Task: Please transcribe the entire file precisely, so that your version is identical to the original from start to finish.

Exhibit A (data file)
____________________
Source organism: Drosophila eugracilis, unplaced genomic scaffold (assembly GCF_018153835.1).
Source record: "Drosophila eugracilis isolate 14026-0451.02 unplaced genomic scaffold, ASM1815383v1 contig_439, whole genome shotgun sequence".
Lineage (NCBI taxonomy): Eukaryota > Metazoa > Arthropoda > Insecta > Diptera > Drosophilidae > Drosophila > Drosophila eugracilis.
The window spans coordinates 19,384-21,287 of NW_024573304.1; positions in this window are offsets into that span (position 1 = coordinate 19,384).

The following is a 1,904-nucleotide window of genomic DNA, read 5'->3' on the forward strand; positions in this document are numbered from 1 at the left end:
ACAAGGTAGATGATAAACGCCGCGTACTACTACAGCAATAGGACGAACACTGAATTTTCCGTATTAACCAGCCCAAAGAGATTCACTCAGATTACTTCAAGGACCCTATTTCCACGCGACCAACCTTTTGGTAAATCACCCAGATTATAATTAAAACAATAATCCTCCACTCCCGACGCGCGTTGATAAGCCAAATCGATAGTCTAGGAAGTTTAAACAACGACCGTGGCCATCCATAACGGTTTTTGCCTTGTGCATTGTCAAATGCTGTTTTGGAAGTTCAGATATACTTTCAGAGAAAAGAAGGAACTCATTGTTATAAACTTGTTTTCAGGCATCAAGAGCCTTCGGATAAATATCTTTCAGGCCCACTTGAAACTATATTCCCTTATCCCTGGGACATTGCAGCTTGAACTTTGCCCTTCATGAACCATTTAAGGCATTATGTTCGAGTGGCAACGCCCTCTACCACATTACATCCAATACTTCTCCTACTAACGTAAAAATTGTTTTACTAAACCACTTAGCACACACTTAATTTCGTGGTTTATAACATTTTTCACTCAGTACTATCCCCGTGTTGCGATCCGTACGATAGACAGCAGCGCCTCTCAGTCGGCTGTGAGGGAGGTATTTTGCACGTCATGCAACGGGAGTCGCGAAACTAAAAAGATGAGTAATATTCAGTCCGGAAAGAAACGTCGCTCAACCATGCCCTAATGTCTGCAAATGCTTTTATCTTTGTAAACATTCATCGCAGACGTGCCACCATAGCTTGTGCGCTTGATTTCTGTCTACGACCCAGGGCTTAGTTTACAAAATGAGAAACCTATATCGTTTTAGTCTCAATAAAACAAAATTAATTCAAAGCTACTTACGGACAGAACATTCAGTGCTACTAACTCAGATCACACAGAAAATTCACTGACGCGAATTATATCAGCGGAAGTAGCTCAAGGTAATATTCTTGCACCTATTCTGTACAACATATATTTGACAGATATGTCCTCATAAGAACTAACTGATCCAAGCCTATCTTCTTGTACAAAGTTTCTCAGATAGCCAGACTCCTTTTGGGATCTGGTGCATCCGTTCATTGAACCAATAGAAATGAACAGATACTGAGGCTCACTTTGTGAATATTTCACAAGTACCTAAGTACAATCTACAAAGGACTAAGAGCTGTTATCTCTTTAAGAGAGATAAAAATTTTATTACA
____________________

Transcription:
Source organism: Drosophila eugracilis, unplaced genomic scaffold (assembly GCF_018153835.1).
Source record: "Drosophila eugracilis isolate 14026-0451.02 unplaced genomic scaffold, ASM1815383v1 contig_439, whole genome shotgun sequence".
Lineage (NCBI taxonomy): Eukaryota > Metazoa > Arthropoda > Insecta > Diptera > Drosophilidae > Drosophila > Drosophila eugracilis.
The window spans coordinates 19,384-21,287 of NW_024573304.1; positions in this window are offsets into that span (position 1 = coordinate 19,384).

The following is a 1,904-nucleotide window of genomic DNA, read 5'->3' on the forward strand; positions in this document are numbered from 1 at the left end:
ACAAGGTAGATGATAAACGCCGCGTACTACTACAGCAATAGGACGAACACTGAATTTTCCGTATTAACCAGCCCAAAGAGATTCACTCAGATTACTTCAAGGACCCTATTTCCACGCGACCAACCTTTTGGTAAATCACCCAGATTATAATTAAAACAATAATCCTCCACTCCCGACGCGCGTTGATAAGCCAAATCGATAGTCTAGGAAGTTTAAACAACGACCGTGGCCATCCATAACGGTTTTTGCCTTGTGCATTGTCAAATGCTGTTTTGGAAGTTCAGATATACTTTCAGAGAAAAGAAGGAACTCATTGTTATAAACTTGTTTTCAGGCATCAAGAGCCTTCGGATAAATATCTTTCAGGCCCACTTGAAACTATATTCCCTTATCCCTGGGACATTGCAGCTTGAACTTTGCCCTTCATGAACCATTTAAGGCATTATGTTCGAGTGGCAACGCCCTCTACCACATTACATCCAATACTTCTCCTACTAACGTAAAAATTGTTTTACTAAACCACTTAGCACACACTTAATTTCGTGGTTTATAACATTTTTCACTCAGTACTATCCCCGTGTTGCGATCCGTACGATAGACAGCAGCGCCTCTCAGTCGGCTGTGAGGGAGGTATTTTGCACGTCATGCAACGGGAGTCGCGAAACTAAAAAGATGAGTAATATTCAGTCCGGAAAGAAACGTCGCTCAACCATGCCCTAATGTCTGCAAATGCTTTTATCTTTGTAAACATTCATCGCAGACGTGCCACCATAGCTTGTGCGCTTGATTTCTGTCTACGACCCAGGGCTTAGTTTACAAAATGAGAAACCTATATCGTTTTAGTCTCAATAAAACAAAATTAATTCAAAGCTACTTACGGACAGAACATTCAGTGCTACTAACTCAGATCACACAGAAAATTCACTGACGCGAATTATATCAGCGGAAGTAGCTCAAGGTAATATTCTTGCACCTATTCTGTACAACATATATTTGACAGATATGTCCTCATAAGAACTAACTGATCCAAGCCTATCTTCTTGTACAAAGTTTCTCAGATAGCCAGACTCCTTTTGGGATCTGGTGCATCCGTTCATTGAACCAATAGAAATGAACAGATACTGAGGCTCACTTTGTGAATATTTCACAAGTACCTAAGTACAATCTACAAAGGACTAAGAGCTGTTATCTCTTTAAGAGAGATAAAAATTTTATTACA